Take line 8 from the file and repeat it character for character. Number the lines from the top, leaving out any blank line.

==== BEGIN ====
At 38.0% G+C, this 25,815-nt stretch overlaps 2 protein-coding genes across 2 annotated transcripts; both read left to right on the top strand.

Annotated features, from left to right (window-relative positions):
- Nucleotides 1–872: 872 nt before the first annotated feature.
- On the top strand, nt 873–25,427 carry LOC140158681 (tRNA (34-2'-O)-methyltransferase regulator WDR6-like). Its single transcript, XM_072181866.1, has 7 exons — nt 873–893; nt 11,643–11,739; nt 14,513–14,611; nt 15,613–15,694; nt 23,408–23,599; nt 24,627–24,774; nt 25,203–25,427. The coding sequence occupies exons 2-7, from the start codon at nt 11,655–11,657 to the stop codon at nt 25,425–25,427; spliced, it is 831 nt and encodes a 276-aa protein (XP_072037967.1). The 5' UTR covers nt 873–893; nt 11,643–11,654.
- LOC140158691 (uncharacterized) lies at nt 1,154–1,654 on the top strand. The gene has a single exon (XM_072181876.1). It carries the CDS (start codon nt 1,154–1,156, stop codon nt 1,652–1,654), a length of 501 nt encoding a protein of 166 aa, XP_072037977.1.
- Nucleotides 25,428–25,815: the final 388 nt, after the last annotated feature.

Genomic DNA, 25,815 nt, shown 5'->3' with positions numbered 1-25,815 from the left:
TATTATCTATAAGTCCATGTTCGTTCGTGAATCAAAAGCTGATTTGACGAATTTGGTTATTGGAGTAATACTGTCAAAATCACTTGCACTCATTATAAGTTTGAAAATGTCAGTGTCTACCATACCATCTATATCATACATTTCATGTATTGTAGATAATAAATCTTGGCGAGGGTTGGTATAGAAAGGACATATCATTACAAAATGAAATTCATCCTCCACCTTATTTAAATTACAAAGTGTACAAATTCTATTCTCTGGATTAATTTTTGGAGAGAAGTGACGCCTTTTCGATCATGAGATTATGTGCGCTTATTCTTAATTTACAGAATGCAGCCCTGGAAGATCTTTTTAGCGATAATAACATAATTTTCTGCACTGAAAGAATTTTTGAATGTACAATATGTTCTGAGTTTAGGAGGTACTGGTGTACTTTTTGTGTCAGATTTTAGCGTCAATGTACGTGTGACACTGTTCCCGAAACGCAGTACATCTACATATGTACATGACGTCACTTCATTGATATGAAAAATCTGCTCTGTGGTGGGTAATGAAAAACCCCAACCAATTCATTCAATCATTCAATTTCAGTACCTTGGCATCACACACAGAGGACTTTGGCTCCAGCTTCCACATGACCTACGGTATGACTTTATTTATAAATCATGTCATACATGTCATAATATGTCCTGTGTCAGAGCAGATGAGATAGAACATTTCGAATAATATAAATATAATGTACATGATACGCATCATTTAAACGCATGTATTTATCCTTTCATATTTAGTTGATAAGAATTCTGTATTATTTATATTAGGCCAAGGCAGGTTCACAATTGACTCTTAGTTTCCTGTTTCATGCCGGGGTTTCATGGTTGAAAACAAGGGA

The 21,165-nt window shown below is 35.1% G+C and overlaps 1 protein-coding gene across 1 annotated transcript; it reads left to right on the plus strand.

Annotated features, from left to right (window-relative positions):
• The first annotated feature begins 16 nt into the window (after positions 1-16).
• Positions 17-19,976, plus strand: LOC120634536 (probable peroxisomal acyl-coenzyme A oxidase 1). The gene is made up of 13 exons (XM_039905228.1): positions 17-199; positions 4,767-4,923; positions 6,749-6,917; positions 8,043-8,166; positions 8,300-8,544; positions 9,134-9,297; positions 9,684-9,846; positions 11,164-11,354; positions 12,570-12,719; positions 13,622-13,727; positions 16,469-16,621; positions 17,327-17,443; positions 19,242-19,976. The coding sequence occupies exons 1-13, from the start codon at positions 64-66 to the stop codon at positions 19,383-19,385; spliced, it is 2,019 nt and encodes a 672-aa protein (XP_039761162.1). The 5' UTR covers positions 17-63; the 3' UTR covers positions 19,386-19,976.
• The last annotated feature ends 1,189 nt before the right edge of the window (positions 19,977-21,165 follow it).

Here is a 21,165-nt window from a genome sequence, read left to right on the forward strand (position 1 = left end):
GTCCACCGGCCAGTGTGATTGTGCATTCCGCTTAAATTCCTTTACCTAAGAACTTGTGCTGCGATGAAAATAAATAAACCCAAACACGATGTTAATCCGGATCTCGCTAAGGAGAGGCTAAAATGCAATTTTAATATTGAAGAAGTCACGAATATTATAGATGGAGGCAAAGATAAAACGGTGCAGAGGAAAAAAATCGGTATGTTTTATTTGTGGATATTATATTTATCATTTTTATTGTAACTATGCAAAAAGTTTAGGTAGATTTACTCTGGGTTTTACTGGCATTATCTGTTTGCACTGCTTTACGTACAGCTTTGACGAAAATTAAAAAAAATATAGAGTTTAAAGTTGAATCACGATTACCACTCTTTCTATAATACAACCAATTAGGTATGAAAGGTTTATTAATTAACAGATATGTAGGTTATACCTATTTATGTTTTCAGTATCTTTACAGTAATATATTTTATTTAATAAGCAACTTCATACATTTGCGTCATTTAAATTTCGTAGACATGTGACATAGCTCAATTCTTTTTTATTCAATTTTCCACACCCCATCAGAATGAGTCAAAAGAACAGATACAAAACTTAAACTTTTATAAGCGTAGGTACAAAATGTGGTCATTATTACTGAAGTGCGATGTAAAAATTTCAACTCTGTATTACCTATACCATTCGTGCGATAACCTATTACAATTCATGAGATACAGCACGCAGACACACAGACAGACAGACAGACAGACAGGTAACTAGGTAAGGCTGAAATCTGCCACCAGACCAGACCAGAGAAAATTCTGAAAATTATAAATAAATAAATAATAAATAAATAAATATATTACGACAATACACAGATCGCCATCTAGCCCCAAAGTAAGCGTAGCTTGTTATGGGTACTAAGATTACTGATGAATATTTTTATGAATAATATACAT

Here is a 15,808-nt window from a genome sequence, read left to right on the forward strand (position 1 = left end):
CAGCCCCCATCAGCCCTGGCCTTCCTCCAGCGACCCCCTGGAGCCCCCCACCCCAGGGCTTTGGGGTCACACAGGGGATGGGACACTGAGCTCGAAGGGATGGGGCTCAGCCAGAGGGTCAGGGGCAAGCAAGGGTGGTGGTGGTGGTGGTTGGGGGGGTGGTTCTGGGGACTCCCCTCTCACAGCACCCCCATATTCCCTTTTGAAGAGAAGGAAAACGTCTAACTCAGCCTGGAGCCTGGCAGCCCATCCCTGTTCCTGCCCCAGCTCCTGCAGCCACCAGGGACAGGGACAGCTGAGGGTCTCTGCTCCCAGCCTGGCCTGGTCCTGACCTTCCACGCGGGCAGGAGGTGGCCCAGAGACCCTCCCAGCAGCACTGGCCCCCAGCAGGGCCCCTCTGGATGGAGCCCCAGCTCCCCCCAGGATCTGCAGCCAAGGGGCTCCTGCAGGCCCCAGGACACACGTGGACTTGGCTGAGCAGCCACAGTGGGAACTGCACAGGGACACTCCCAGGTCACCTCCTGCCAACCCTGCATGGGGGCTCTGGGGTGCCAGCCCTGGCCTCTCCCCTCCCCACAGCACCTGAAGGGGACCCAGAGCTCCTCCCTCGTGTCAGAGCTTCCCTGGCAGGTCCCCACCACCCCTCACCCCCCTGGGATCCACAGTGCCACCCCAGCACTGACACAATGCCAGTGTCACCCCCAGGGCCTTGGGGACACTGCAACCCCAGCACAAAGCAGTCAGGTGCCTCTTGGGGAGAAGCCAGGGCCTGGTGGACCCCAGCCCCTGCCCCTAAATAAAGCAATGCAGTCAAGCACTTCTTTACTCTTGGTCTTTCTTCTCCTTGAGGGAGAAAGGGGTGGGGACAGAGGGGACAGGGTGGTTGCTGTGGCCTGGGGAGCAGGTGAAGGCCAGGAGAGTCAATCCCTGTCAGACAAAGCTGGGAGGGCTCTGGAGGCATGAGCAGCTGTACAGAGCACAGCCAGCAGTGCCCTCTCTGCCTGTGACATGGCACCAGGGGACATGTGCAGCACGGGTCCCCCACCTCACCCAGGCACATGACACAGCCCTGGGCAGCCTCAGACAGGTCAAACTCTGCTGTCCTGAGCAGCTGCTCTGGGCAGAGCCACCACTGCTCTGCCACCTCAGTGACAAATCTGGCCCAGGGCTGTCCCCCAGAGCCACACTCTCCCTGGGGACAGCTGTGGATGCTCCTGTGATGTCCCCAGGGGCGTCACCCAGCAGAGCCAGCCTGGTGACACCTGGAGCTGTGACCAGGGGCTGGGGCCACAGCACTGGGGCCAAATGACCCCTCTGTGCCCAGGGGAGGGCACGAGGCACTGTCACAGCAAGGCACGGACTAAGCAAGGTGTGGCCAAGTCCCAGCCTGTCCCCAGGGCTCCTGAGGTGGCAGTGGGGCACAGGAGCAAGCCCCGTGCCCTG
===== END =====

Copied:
TATTATCTATAAGTCCATGTTCGTTCGTGAATCAAAAGCTGATTTGACGAATTTGGTTATTGGAGTAATACTGTCAAAATCACTTGCACTCATTATAAGTTTGAAAATGTCAGTGTCTACCATACCATCTATATCATACATTTCATGTATTGTAGATAATAAATCTTGGCGAGGGTTGGTATAGAAAGGACATATCATTACAAAATGAAATTCATCCTCCACCTTATTTAAATTACAAAGTGTACAAATTCTATTCTCTGGATTAATTTTTGGAGAGAAGTGACGCCTTTTCGATCATGAGATTATGTGCGCTTATTCTTAATTTACAGAATGCAGCCCTGGAAGATCTTTTTAGCGATAATAACATAATTTTCTGCACTGAAAGAATTTTTGAATGTACAATATGTTCTGAGTTTAGGAGGTACTGGTGTACTTTTTGTGTCAGATTTTAGCGTCAATGTACGTGTGACACTGTTCCCGAAACGCAGTACATCTACATATGTACATGACGTCACTTCATTGATATGAAAAATCTGCTCTGTGGTGGGTAATGAAAAACCCCAACCAATTCATTCAATCATTCAATTTCAGTACCTTGGCATCACACACAGAGGACTTTGGCTCCAGCTTCCACATGACCTACGGTATGACTTTATTTATAAATCATGTCATACATGTCATAATATGTCCTGTGTCAGAGCAGATGAGATAGAACATTTCGAATAATATAAATATAATGTACATGATACGCATCATTTAAACGCATGTATTTATCCTTTCATATTTAGTTGATAAGAATTCTGTATTATTTATATTAGGCCAAGGCAGGTTCACAATTGACTCTTAGTTTCCTGTTTCATGCCGGGGTTTCATGGTTGAAAACAAGGGA